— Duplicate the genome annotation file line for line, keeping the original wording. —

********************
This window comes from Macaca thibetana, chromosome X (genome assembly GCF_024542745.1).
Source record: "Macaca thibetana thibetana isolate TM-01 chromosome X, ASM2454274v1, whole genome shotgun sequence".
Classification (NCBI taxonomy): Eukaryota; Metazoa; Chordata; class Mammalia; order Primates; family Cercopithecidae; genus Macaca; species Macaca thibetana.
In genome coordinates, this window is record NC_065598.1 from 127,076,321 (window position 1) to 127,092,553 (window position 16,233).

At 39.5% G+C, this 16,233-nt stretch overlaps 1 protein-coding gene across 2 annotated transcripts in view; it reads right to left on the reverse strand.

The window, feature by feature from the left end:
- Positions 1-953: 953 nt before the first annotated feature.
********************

This window comes from Macaca thibetana, chromosome X (genome assembly GCF_024542745.1).
Source record: "Macaca thibetana thibetana isolate TM-01 chromosome X, ASM2454274v1, whole genome shotgun sequence".
Classification (NCBI taxonomy): Eukaryota; Metazoa; Chordata; class Mammalia; order Primates; family Cercopithecidae; genus Macaca; species Macaca thibetana.
In genome coordinates, this window is record NC_065598.1 from 127,076,321 (window position 1) to 127,092,553 (window position 16,233).

At 39.5% G+C, this 16,233-nt stretch overlaps 1 protein-coding gene across 2 annotated transcripts in view; it reads right to left on the reverse strand.

The window, feature by feature from the left end:
- Positions 1-953: 953 nt before the first annotated feature.